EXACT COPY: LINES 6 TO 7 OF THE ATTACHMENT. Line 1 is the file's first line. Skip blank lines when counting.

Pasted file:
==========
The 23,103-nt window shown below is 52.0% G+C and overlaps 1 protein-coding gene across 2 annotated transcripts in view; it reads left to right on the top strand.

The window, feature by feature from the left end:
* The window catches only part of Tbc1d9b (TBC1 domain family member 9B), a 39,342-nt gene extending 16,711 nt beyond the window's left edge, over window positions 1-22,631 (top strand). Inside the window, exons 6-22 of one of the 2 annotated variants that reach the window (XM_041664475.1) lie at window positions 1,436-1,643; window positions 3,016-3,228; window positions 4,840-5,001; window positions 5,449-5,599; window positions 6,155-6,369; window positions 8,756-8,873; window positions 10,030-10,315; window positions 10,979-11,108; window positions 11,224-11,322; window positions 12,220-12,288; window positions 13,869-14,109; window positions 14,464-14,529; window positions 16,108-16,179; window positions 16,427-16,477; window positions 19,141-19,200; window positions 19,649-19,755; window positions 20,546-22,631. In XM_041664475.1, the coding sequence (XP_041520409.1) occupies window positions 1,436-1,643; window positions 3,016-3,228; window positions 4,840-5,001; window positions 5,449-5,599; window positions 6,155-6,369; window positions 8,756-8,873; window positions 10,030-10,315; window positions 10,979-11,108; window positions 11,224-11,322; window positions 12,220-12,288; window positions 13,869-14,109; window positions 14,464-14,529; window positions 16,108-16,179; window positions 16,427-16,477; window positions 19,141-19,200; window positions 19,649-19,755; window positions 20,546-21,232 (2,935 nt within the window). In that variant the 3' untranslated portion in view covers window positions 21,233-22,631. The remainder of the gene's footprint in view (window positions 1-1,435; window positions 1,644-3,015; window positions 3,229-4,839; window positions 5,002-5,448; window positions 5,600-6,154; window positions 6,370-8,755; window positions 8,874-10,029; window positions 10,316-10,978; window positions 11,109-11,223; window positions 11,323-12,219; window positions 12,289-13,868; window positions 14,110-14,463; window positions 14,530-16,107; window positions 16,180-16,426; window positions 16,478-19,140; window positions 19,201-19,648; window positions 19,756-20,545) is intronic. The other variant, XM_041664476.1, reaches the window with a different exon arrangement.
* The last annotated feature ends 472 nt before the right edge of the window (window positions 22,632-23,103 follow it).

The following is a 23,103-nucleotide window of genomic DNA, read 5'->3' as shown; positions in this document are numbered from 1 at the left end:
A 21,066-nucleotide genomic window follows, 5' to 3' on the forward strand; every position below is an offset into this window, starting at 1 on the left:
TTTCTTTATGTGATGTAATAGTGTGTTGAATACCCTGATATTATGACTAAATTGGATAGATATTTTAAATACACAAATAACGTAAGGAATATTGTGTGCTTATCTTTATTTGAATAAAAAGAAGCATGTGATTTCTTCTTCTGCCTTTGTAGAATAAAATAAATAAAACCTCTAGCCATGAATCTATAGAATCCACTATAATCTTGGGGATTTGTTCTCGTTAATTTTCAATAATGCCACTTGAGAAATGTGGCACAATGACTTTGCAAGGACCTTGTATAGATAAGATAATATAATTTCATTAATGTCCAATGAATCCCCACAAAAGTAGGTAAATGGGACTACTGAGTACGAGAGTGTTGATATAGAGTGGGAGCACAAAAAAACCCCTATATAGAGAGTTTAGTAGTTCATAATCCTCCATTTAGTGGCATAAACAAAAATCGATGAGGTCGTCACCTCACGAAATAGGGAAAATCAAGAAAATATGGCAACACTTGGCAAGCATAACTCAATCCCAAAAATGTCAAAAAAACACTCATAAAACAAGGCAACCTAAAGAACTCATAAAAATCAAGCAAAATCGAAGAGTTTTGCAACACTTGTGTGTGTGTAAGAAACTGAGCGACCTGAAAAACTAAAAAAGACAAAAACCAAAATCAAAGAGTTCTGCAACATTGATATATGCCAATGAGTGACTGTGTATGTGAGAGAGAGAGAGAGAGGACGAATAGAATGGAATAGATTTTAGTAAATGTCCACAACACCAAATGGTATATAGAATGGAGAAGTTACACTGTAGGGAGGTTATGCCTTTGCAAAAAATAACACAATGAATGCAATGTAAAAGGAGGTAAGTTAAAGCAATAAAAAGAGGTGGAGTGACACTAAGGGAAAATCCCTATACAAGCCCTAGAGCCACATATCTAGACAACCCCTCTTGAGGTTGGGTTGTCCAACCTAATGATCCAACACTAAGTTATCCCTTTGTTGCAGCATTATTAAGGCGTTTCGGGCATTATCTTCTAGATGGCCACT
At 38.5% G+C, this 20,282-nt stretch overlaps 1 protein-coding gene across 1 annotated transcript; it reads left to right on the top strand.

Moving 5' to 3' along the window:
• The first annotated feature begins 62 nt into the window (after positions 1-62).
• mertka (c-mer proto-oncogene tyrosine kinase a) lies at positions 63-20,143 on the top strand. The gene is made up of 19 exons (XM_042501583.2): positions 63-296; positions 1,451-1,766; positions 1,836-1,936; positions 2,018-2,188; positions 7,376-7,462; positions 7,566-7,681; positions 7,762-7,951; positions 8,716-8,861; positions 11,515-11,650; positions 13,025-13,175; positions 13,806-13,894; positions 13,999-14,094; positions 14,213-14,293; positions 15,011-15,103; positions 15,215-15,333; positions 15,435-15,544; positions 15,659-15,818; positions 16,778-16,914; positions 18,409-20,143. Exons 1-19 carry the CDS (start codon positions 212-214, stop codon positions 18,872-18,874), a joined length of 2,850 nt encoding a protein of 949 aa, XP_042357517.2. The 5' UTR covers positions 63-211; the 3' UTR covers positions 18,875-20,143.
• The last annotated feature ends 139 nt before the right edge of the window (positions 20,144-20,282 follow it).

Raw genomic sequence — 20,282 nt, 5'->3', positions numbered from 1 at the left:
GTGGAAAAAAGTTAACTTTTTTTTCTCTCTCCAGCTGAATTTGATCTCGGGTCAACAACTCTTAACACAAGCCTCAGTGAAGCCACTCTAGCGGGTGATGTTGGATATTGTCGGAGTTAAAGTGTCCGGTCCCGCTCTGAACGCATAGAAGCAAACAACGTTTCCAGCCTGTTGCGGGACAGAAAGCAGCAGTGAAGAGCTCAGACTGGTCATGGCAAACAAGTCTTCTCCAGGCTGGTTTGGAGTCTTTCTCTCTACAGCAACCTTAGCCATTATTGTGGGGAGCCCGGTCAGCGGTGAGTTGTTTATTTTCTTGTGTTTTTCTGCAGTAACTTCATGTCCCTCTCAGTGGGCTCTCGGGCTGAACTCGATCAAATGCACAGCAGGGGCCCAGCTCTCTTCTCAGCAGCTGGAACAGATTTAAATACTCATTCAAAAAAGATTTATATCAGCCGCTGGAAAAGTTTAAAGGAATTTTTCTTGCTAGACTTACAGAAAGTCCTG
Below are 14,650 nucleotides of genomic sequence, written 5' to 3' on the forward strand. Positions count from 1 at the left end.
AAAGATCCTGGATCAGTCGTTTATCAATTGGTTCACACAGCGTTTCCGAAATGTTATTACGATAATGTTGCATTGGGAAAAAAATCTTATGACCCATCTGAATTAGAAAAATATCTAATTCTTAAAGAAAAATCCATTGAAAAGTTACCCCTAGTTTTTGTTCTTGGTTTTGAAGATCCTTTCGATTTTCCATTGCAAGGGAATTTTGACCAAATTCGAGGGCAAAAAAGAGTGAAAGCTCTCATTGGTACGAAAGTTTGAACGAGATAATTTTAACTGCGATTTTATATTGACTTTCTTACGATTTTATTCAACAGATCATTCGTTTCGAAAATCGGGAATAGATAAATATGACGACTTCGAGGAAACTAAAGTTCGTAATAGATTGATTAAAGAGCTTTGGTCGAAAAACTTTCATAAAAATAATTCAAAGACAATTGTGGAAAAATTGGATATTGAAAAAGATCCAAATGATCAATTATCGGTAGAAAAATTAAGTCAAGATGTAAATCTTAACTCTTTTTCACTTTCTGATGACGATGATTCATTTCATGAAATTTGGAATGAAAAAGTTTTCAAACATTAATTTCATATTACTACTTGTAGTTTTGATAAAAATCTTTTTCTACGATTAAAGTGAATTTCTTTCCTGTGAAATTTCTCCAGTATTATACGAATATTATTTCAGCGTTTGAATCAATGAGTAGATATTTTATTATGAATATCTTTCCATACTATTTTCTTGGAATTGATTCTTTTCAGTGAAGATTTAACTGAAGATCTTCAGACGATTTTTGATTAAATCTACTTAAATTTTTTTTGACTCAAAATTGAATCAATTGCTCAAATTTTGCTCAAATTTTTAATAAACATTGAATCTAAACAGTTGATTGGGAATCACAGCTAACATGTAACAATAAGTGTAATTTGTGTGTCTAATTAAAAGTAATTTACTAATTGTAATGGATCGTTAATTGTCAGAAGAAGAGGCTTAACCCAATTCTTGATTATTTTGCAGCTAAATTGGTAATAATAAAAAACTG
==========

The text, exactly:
A 21,066-nucleotide genomic window follows, 5' to 3' on the forward strand; every position below is an offset into this window, starting at 1 on the left:
TTTCTTTATGTGATGTAATAGTGTGTTGAATACCCTGATATTATGACTAAATTGGATAGATATTTTAAATACACAAATAACGTAAGGAATATTGTGTGCTTATCTTTATTTGAATAAAAAGAAGCATGTGATTTCTTCTTCTGCCTTTGTAGAATAAAATAAATAAAACCTCTAGCCATGAATCTATAGAATCCACTATAATCTTGGGGATTTGTTCTCGTTAATTTTCAATAATGCCACTTGAGAAATGTGGCACAATGACTTTGCAAGGACCTTGTATAGATAAGATAATATAATTTCATTAATGTCCAATGAATCCCCACAAAAGTAGGTAAATGGGACTACTGAGTACGAGAGTGTTGATATAGAGTGGGAGCACAAAAAAACCCCTATATAGAGAGTTTAGTAGTTCATAATCCTCCATTTAGTGGCATAAACAAAAATCGATGAGGTCGTCACCTCACGAAATAGGGAAAATCAAGAAAATATGGCAACACTTGGCAAGCATAACTCAATCCCAAAAATGTCAAAAAAACACTCATAAAACAAGGCAACCTAAAGAACTCATAAAAATCAAGCAAAATCGAAGAGTTTTGCAACACTTGTGTGTGTGTAAGAAACTGAGCGACCTGAAAAACTAAAAAAGACAAAAACCAAAATCAAAGAGTTCTGCAACATTGATATATGCCAATGAGTGACTGTGTATGTGAGAGAGAGAGAGAGAGGACGAATAGAATGGAATAGATTTTAGTAAATGTCCACAACACCAAATGGTATATAGAATGGAGAAGTTACACTGTAGGGAGGTTATGCCTTTGCAAAAAATAACACAATGAATGCAATGTAAAAGGAGGTAAGTTAAAGCAATAAAAAGAGGTGGAGTGACACTAAGGGAAAATCCCTATACAAGCCCTAGAGCCACATATCTAGACAACCCCTCTTGAGGTTGGGTTGTCCAACCTAATGATCCAACACTAAGTTATCCCTTTGTTGCAGCATTATTAAGGCGTTTCGGGCATTATCTTCTAGATGGCCACT